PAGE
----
Bogus Answer by tenant in eviction

11 Replies

what should I be prepared to do to some crazy claims a tenant that I am evicting put in their answer to my summons and complaint? Do I need to defend myself, or are they required to bear proof of such claims? 

From what I have learned judges always want written documentation, receipts, copies of lease, copies of written communication.

Originally posted by @Kimberly H. :

From what I have learned judges always want written documentation, receipts, copies of lease, copies of written communication.

 Understand that completely. But who holds the burden of proof? For example, if tenant states that something wasn't fixed for 2 weeks, do I need to prove it was? Or does tenant need to prove it was not?

It depends on your state and your individual judge.  In Texas they usually hold the landlord to a higher standard or proof. You might go and sit in  on a few to get a feel for your judge before you go before him as a plaintiff. 

Be prepared for the tenant to LIE LIE LIE and don't act like you are mad about it. It is easier said than done.

And don't ever go before a jury. Put that in your lease if it is legal in Mass.

Originally posted by @Robert P. :
Originally posted by @Kimberly H.:

From what I have learned judges always want written documentation, receipts, copies of lease, copies of written communication.

 Understand that completely. But who holds the burden of proof? For example, if tenant states that something wasn't fixed for 2 weeks, do I need to prove it was? Or does tenant need to prove it was not?

Well, something like that falls under "he said she said" and it is unclear who should be believed. So if you have proof of your position, you should definitely present that to the judge. 

From what I hear, landlords are held to a higher standard since we are assumed to be more sophisticated. If you give more info on what the eviction is for we could assist more. Like what someone above said, I recently talked to an eviction attorney, he said you never know what is going to happen with a jury, and even if you have a flat fee lawyer, you'll pay by the hour for your lawyers jury trial prep as an additional cost.

@Damon Duperre

In my experience you cannot force a tenant to waive their right to a jury trial

I have found Texas JP's to be very straight forward in dealing with evictions that deal with non-payment of rent.  Most do not want to listen to the "story".  My favorite is in Bell County.  > he wants a copy of the lease and Notice to Vacate at filing.  When court begins, he asks for the amount of rent due then turns to the defendant and ask if the money is due.  If they say yes, case is awarded to the landlord and tenant is advised to file an appeal if there is any extenuating circumstances.  In and out in under 2 minutes

512-293-3885

@Greg H.

And then there are JP's like we are dealing with in a northern Texas county that won't issue the Writ of Eviction until we can name everyone living in the house.  And then reminded us that since we purchased the house with the occupants in place and thus don't have an executed lease, we cannot enter the house without the occupants permission and thus cannot determine who lives in the house!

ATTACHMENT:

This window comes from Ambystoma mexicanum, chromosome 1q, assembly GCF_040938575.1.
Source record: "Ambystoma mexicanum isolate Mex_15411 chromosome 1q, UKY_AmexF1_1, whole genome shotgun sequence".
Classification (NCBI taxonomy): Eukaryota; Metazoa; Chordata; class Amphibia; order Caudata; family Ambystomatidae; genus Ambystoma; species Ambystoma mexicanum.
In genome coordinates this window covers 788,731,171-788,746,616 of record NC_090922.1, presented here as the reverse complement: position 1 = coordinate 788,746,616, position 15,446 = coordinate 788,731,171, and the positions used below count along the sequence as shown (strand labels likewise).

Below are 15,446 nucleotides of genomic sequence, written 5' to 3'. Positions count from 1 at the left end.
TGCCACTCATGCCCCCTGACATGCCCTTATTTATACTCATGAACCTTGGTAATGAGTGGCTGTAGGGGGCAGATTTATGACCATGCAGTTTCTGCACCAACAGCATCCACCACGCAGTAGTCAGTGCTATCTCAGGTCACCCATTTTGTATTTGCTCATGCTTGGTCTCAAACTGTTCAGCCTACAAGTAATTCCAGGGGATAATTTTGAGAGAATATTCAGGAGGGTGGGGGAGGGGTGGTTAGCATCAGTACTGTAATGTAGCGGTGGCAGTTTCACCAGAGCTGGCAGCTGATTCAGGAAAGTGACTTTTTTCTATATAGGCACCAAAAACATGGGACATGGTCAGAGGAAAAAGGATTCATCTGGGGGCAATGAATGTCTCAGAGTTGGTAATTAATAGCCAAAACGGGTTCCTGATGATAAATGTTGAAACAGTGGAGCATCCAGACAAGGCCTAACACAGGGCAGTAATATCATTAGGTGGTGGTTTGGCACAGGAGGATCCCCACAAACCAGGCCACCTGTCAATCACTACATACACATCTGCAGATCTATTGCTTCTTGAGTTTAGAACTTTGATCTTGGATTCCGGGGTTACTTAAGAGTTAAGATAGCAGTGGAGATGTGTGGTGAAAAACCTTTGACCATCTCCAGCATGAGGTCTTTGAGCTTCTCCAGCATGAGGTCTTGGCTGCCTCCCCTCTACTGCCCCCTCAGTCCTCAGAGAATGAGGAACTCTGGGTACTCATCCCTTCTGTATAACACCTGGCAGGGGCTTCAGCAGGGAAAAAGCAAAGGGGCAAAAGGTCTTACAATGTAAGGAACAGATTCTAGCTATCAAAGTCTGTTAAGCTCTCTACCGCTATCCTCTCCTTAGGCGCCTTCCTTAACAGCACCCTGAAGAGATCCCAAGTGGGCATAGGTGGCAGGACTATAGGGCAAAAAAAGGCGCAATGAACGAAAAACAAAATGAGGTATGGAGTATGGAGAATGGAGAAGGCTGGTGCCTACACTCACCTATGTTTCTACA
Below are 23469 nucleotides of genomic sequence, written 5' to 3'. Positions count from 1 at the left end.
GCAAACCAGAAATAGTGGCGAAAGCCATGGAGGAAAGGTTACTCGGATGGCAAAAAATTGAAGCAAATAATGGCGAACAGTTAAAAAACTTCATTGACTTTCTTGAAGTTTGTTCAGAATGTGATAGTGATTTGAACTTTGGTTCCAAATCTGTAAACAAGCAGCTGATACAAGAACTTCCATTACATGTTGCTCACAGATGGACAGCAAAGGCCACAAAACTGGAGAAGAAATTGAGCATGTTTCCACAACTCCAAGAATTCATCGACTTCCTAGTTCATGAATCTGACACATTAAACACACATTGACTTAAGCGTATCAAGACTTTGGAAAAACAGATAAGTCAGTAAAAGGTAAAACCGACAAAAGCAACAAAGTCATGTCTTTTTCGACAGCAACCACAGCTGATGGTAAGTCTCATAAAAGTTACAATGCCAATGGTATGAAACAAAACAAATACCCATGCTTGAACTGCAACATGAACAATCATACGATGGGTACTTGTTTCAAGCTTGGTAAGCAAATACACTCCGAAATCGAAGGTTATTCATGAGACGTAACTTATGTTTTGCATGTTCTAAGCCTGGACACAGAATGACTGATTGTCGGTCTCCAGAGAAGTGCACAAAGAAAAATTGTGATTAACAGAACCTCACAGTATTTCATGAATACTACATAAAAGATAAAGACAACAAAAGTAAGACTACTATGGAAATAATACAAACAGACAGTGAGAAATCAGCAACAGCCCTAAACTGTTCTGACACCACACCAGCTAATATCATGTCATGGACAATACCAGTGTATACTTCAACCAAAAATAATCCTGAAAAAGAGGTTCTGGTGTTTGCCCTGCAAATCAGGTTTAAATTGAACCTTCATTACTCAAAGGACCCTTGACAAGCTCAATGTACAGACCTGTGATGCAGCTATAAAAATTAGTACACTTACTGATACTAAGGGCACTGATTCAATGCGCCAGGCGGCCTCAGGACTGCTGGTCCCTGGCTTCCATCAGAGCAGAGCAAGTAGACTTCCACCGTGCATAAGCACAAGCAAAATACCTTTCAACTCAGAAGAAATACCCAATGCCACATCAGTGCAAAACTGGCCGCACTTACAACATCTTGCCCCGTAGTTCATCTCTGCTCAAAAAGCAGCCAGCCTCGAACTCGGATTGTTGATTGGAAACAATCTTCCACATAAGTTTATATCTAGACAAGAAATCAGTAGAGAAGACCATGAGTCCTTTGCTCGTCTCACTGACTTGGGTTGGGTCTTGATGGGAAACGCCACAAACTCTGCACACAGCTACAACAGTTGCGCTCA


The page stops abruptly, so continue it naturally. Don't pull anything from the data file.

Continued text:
Oh well, off to District Court we go.

This is where accurate, consistent, and timely documentation of maintenance and management activities (as related each tenant) can save your bacon because the documentation will provide the proof regardless of who bears the burden.

@Greg H.

I have it in my lease but haven't been to court over it so I really don't know how enforceable it is. In Tarrant County they changed the rules in August 2013 so now they go less by the letter of the law and more by who they feel is in the right. I haven't been to court since then but I feel like it is probably a bad thing for landlords.

But in Tarrant county it is definitely true that the only for sure way to win an eviction is if it is for non-payment of rent. Anything else might go either way. It is hard to predict.

It's time to get your attorney involved. Good luck.
In court usually the person making the existential claim has the burden of proof. For example, if I claim that you stole my wallet, I have the burden of proof. Because it is impossible to prove that you did not steal my wallet, so it makes no sense to require the defense to prove such a claim. So you have the burden of proof to show that the money is due. One of the defenses that a tenant can make is that the money is not due because the house was not habitable because repairs were not made. So they would have to produce evidence to establish that defense. Keep in mind that testimony itself can be considered evidence. So in the case said she said scenario, the court can choose who they believe. But it is always better to back up your statements with other proof. So for example if your tenant says the refrigerator was broken, that is a form of proof, but then if they produce a picture, that is additional proof. Know if the judge finds that credible then you should be prepared to show how that is not true. You can produce records of your own and testimony of your own

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